That’s a whole space which Universities can go into content development in collaboration with practitioners, manage databases, update databases, and then people can subscribe to those databases.
The other opportunity is in research and registries. Big Data is becoming increasingly important. The country always needs data to make decisions – data-driven decisions - whether in policy or in practice, critically important. Schools of Business together with Schools of Public Health can do prevalence studies or beyond prevalence studies and be able to bring together a whole load of data that we previously didn’t have access to. Data that can then allow us to monitor trends, allow us to be able to make certain decisions about where we put our money, and where are we going to get the most impact in terms of investments.
We are a poor country which means our resource envelope is quite often limited. So, you want data that allow you to address a need where you realize the most impact rather than distributing that resource envelope and getting very little in terms of impact.
What are the positive and negative trends that you see in the education & health sector?
The digital world means you can’t hide a lot of things. There is a vulnerability there. With Social Media today there is an opportunity for institutions to be more transparent, have better standards, better regulations, do student engagement better, do patient engagement better.
Today, a patient can walk into a clinic and if they have a negative experience the next thing you see is a post on social media. This means that health care providers are not as protected because the public, whether well informed or not, are going to react in a certain way. This creates a level of vulnerability for the health care providers.
We must remember that the country doesn’t have enough health care providers and if our response to errors made is going to be a punitive approach then we are losing the opportunity for people to grow and also, we are losing the opportunity for people to be transparent with those errors.
We also must remember that health care providers are human. One of the things that I learned in the USA as a practitioner is that you minimize the errors by reporting those errors because by reporting those errors, by being transparent, it meant that we started asking questions about the why, the when, the how, even before we get to the who.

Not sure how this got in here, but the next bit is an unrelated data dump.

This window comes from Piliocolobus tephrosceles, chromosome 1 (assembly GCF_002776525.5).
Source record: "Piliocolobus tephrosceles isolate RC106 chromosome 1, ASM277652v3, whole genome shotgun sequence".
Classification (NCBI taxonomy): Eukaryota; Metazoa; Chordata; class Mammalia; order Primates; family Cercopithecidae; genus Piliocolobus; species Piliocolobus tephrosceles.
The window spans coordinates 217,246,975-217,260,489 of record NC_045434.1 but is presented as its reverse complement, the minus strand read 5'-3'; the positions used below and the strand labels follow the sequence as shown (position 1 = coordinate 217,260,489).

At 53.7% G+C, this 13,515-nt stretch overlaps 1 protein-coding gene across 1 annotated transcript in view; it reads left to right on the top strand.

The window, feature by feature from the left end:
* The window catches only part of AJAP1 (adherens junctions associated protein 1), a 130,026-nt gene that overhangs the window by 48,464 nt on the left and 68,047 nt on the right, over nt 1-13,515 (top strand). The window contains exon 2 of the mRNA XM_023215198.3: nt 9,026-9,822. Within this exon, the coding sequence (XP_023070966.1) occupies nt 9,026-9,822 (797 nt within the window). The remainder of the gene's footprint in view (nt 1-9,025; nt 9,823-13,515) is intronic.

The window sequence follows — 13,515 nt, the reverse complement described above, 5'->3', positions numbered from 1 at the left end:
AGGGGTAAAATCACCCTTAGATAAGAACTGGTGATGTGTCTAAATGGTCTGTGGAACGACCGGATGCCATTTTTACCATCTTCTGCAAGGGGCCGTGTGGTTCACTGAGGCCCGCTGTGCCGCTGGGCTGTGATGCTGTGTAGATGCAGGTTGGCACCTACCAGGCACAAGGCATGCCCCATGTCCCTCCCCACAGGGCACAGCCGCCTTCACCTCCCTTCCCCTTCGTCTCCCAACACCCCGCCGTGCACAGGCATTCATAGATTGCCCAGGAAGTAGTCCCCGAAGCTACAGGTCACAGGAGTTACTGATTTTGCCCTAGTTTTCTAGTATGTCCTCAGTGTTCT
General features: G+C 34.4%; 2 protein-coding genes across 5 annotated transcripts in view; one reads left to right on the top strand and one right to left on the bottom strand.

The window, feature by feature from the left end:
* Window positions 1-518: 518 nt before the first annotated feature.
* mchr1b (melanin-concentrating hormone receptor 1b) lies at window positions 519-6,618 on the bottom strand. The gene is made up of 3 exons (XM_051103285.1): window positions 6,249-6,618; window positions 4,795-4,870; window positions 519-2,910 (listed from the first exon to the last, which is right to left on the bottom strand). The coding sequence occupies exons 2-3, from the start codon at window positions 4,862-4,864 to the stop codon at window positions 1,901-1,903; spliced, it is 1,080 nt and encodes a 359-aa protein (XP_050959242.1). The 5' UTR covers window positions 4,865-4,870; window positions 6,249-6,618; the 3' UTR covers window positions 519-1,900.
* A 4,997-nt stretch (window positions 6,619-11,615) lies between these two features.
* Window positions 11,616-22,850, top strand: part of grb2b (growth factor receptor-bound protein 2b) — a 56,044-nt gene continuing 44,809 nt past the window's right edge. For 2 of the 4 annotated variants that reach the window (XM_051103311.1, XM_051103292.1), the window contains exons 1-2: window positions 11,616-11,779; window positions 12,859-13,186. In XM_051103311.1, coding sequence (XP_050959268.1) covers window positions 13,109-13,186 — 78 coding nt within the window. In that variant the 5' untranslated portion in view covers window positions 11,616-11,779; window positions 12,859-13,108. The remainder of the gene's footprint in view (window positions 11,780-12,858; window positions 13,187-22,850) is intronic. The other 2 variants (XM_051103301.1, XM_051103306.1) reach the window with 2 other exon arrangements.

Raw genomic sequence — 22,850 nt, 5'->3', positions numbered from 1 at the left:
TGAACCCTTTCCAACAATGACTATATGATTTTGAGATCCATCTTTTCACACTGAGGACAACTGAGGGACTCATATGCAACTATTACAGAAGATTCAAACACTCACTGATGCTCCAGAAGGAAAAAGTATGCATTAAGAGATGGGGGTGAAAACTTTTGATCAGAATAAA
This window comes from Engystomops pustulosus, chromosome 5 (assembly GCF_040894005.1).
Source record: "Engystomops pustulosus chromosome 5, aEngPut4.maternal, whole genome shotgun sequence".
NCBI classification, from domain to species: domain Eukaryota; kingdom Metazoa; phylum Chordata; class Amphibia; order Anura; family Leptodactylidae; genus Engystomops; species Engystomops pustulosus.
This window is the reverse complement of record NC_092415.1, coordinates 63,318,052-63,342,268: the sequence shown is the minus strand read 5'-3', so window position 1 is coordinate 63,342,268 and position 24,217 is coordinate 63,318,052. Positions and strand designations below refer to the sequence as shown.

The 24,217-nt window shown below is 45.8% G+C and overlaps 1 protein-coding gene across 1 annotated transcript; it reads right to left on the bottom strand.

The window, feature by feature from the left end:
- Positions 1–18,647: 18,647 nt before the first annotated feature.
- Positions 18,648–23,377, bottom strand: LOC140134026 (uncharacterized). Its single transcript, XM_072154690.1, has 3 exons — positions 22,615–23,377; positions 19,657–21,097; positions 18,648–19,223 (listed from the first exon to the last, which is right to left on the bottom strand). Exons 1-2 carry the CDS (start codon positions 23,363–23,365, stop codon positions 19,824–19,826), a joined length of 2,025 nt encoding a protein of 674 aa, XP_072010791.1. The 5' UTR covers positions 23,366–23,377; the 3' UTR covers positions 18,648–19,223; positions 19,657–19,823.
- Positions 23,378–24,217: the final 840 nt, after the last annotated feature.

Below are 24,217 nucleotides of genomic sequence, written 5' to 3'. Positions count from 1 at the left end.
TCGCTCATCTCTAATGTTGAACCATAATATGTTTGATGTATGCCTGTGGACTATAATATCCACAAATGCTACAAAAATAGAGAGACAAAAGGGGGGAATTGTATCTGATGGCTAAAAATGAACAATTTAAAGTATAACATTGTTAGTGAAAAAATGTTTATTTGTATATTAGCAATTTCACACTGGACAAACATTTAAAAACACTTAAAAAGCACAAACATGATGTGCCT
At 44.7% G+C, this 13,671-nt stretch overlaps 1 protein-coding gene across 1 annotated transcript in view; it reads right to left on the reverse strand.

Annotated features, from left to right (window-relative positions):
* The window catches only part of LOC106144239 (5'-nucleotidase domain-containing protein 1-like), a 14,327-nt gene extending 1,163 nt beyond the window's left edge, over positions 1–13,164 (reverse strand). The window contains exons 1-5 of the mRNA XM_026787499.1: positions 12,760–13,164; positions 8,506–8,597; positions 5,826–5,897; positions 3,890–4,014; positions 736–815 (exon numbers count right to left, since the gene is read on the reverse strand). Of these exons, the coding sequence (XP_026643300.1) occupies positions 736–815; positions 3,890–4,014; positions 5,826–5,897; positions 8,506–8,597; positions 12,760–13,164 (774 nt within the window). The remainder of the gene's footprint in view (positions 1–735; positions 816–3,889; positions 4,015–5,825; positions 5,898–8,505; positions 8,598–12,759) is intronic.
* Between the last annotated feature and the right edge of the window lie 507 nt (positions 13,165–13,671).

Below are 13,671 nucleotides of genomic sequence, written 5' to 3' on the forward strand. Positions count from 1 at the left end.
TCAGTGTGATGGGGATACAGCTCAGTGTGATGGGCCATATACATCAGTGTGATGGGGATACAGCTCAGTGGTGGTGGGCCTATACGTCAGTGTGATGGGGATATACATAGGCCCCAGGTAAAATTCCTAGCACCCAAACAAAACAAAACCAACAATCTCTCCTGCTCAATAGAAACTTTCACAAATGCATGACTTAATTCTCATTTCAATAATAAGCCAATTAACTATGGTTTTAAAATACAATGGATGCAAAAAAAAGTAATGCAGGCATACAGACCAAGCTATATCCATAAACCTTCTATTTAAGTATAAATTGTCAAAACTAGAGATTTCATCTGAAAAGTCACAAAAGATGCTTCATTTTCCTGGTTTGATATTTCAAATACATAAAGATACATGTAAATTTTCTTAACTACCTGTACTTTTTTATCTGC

Exercise a level of appreciative inquiry to understand what is contributing to the error. Is it because we don’t have enough people? Are nurses and doctors overwhelmed? Are patient-provider ratios so high that nurses are not enough time to look after patients? This allows for institutions and organizations to engage in process improvements and quality improvements.
The technology we have can be used as tools to minimize these errors, but people must be able to integrate and realize where the matching point is. How are we going to do this better? How are we going to use technology to foster patient interactions better? How are we going to use digital information to track patients and to make clinical decisions about patients because we now have visibility about what’s going on rather than just looking at one single entity.
Another trend is that some hospitals are now instituting Medical Record Systems which allows clinicians to communicate to each other. With these systems you are not looking at patients in sort of a siloed approach. So, if I am a cardiologist specialist for example, I am only concerned with what is happening in cardiology, cardiovascular diseases etc. Then you have a diabetic specialist who also sees this patient, but if you don’t have access to those notes, you have no idea that what you are prescribing counteracts with what the diabetic specialist is actually saying.
The opportunity there, for hospitals, is to be able to create systems that allow you to have that level of visibility, so you can say, ok, this patient sees a cardiology specialist but also sees oncology because they have comorbidities going on.
The other trend is with application tools that are created to support either patient outcomes or to support patient monitoring. If you are a doctor looking after a patient in critical care at IHK but you happen to be in Gulu, that information can be uploaded securely to the App and you can have visibility of what is happening to this patient in real time. You can then make a critical decision to save this patients life by inputting information into the App and your order is then processed immediately. It’s going to take you 4 hours travel from Gulu to come to Kampala. In the whole of Uganda, as of 2018, we had only 5 critical care specialists. Imagine if you have 11 ICUs in the country how are you going to distribute them?